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Economics, regulatory inexperience and a lack of technical skills are holding back drug industry adoption of continuous manufacturing says CMAC industrial director, Craig Johnston.
Johnston made the comments at an industry conference in Barcelona, Spain this week explaining that although some larger organisations have implemented continuous processes, most producers have not embraced the approach.
“Continuous is becoming the norm for some in the innovative sector” he said, adding that “GEA alone has sold 70 of its continuous platforms and the first two commercial products [made using such technologies] have been approved, Janssen in Puerto Rico and Vertex in the US.”
Regulators want the drug industry to make greater use of continuous processes according to Johnston.
“This time last week we co-organised a conference with MIT in Boston, Janet Woodcock from the US FDA spoke there and certainly from a high level regulator perspective there is support.”
CMAC is a UK-based organisation that aims to help develop the tech, processes and know-how needed for continuous production in the drug industry and other sectors. The organisation is focused on active pharmaceutical ingredient (API) crystallisation.
The idea is to create a critical mass that encourages industry to embrace continuous manufacturing according to Johnston, who said while the potential benefits of the approach are recognized, more training is needed for both regulators and chemists.
“We’ve done some training for regulators…and I have to say that their level of technical ability was very low” Johnston said, adding that “we are working with the FDA and the MHRA in the UK, but it is quite a fragmented landscape.”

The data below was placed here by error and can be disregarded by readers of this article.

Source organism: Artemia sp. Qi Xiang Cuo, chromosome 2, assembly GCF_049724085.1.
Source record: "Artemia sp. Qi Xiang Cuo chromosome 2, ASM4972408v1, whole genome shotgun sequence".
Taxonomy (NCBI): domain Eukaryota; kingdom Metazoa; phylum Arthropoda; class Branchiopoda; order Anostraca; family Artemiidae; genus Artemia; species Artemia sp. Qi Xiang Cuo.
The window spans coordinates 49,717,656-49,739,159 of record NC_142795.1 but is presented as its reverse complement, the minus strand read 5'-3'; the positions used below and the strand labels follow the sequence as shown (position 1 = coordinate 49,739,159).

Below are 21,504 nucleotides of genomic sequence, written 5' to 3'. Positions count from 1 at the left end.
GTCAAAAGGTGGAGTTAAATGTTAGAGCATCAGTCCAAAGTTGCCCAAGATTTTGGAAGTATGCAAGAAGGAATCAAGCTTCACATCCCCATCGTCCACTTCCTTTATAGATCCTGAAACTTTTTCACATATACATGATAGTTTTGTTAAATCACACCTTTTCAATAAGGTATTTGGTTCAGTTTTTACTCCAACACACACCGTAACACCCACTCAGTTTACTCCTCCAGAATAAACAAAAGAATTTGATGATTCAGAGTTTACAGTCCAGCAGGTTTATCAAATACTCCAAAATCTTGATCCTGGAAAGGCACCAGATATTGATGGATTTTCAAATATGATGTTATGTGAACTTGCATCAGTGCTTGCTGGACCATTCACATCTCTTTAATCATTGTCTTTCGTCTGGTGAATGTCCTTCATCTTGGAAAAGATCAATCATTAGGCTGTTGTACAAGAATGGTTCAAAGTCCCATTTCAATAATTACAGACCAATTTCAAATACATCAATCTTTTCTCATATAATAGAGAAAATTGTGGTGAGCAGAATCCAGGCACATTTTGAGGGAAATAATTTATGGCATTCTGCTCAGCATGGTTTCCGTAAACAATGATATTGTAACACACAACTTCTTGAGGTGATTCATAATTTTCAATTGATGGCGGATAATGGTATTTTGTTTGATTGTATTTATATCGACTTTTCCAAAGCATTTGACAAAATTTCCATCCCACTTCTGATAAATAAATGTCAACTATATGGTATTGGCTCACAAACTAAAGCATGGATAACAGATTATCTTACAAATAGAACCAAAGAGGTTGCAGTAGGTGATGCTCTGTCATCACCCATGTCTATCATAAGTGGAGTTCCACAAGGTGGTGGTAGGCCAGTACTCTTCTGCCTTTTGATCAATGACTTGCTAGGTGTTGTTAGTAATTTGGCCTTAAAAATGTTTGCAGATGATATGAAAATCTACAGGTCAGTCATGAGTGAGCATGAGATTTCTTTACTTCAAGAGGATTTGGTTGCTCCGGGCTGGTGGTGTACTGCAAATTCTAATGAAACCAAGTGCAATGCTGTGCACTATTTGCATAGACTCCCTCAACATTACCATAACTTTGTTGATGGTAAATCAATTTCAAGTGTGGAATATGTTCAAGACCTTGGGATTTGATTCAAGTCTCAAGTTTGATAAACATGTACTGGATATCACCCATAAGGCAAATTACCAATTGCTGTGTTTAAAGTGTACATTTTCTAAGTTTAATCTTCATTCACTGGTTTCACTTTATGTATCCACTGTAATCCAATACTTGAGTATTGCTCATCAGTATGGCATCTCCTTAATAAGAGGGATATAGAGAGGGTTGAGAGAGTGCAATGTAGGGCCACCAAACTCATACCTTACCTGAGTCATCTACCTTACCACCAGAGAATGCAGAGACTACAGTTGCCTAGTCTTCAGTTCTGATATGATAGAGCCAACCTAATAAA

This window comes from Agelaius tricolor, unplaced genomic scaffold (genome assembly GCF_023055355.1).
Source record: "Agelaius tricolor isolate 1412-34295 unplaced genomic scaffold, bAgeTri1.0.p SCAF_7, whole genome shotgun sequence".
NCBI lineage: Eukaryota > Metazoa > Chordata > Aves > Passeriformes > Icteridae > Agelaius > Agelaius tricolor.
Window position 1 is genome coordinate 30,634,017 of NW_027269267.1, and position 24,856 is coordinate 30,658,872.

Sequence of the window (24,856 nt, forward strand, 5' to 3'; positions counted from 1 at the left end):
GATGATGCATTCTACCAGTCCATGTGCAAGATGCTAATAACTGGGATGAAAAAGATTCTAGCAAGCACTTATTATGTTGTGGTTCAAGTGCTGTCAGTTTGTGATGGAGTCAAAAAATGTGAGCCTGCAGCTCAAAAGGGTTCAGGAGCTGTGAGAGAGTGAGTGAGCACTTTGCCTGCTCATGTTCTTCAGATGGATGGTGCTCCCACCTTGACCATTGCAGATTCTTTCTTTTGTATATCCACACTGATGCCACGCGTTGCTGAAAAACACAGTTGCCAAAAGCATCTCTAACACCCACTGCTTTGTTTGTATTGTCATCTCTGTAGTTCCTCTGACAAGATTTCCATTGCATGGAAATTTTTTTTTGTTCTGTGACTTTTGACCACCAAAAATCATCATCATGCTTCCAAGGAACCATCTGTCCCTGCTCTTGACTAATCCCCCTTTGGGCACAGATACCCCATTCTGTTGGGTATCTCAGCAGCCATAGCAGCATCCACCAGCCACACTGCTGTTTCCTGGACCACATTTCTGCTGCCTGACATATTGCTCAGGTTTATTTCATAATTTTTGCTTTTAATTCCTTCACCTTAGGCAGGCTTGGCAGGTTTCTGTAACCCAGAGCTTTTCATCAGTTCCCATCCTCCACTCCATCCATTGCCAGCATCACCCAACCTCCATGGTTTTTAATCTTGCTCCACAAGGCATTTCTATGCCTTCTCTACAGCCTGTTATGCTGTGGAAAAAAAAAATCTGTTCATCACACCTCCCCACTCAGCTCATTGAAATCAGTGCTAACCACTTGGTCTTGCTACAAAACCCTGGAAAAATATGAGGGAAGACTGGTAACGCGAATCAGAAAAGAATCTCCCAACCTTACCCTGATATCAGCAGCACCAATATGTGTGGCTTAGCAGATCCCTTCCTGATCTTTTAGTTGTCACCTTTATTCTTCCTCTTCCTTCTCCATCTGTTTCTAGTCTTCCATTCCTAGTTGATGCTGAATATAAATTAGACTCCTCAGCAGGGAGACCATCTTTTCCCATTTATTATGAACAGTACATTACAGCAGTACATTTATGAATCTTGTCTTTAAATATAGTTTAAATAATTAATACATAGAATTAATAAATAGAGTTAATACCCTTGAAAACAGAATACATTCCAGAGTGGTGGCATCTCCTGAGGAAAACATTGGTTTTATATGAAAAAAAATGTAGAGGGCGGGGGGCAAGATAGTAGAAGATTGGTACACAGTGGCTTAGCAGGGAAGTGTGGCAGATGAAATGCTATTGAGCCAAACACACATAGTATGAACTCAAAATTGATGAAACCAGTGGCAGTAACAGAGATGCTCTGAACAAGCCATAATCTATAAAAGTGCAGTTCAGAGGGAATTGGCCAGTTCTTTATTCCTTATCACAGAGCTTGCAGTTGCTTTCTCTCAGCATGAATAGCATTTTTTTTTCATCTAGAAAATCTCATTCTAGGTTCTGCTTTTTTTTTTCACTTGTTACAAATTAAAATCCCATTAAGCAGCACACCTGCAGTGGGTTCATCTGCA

He cited issues like fouling and variation as areas in which regulators need more continuous manufacturing-specific experience.
“The reality is that in continuous processing you are using less volume so the issue of fouling is actually easier to address, however, there is perception among regulators that this is more complicated than in batch production.”
Technical skills and economics
There is also a limited of experience in the drug industry according to Johnston, who said: “Many development chemists and engineers lack the skills needed for continuous manufacturing.”
He suggested that few innovative drug companies have invested in training their staff in continuous techniques and contrasted this with the contract services sector, where having a broader skill set is a competitive advantage.
“Continuous synthesis has been largely driven by CMOs,” he said, adding that “Lonza, DSM and others are prime movers particularly in areas such as hazardous chemistry.”
Johnston did predict drug companies will invest in training and technology, but only when the economics of doing so make sense.
“Continuous manufacturing only really works for a drug company from an economic standpoint if value is derived.”
“A crystallisation process that takes 10 hours which can be reduced to 10 minutes [using continuous manufacturing] is of no real benefit if the batch is then waiting at the next stage.”
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